Looking at your code, it is no wonder that you will run out of memory quite fast. Your method `divideFactorials`

calls the method factorial and uses as argument the difference "numerator-denominator". That difference is very likely going to be very large according to your code and you will be stuck in a very long loop in your factorial method.

If it is really just about finding nCk (which I assume because your comment in your code), just use:

```
public static long GetnCk(long n, long k)
{
long bufferNum = 1;
long bufferDenom = 1;
for(long i = n; i > Math.Abs(n-k); i--)
{
bufferNum *= i;
}
for(long i = k; i => 1; i--)
{
bufferDenom *= i;
}
return (long)(bufferNom/bufferDenom);
}
```

Of course using this method you will run out of range very fast, because a long does not actually support very long numbers, so n and k have to be smaller than 20.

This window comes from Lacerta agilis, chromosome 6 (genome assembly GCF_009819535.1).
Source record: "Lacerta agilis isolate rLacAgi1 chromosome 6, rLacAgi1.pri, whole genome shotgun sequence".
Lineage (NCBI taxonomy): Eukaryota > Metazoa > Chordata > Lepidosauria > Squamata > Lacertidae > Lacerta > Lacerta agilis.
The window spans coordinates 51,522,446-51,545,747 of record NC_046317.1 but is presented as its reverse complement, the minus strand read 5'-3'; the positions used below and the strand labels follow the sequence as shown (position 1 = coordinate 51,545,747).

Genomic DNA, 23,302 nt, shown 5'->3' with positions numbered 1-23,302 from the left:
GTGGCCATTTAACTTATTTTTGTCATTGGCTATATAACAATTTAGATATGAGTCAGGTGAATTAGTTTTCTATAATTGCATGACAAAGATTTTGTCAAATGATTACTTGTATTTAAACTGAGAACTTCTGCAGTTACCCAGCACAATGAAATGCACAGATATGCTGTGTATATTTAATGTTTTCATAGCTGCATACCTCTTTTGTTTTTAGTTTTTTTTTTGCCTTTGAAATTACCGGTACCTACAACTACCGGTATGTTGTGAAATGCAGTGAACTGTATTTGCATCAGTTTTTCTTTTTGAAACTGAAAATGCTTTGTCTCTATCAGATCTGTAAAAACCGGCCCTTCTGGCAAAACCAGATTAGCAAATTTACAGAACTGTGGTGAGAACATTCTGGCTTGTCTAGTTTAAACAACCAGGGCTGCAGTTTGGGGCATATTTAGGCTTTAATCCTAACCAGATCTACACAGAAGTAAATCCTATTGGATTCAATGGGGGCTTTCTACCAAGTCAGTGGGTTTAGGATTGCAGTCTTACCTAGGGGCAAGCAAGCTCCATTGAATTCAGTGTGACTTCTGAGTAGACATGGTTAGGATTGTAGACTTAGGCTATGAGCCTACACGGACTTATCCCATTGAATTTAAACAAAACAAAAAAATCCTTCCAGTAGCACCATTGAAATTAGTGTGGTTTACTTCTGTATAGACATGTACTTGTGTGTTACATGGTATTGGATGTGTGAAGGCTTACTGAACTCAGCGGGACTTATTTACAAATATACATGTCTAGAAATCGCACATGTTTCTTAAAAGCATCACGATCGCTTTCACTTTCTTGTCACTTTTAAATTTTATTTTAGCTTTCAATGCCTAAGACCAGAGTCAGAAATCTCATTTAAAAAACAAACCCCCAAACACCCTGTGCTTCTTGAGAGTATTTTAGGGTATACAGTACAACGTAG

Supposing that you actually work with very large numbers you could use doubles instead of longs, as the powers become more and more significant.

**Edit:**
If you use large numbers you could also use Stirling's Formula:

As n becomes large ln(n!) -> n*ln(n) - n.

Putting this into code:

```
public static double GetnCk(long n, long k)
{
double buffern = n*Math.Log(n) - n;
double bufferk = k*Math.Log(k) - k;
double bufferkn = Math.Abs(n-k)*Math.Log(Math.Abs(n-k)) - Math.Abs(n-k);
return Math.Exp(buffern)/(Math.Exp(bufferk)*Math.Exp(bufferkn));
}
```

I only propose this answer, as you said language independent, the C# code is just used to demonstrate it. Since you need to use large numbers for n and k for this to work, i propose this as a general way for finding the binomial coefficient for large combinations.

For cases were n and k are both smaller than around 200-300, you should use the answer Victor Mukherjee proposed, as it is exact.

**Edit2:**
Edited my first code.

`if (n > 20) throw new OverflowException();`

– Hans Passant Oct 19 '12 at 23:42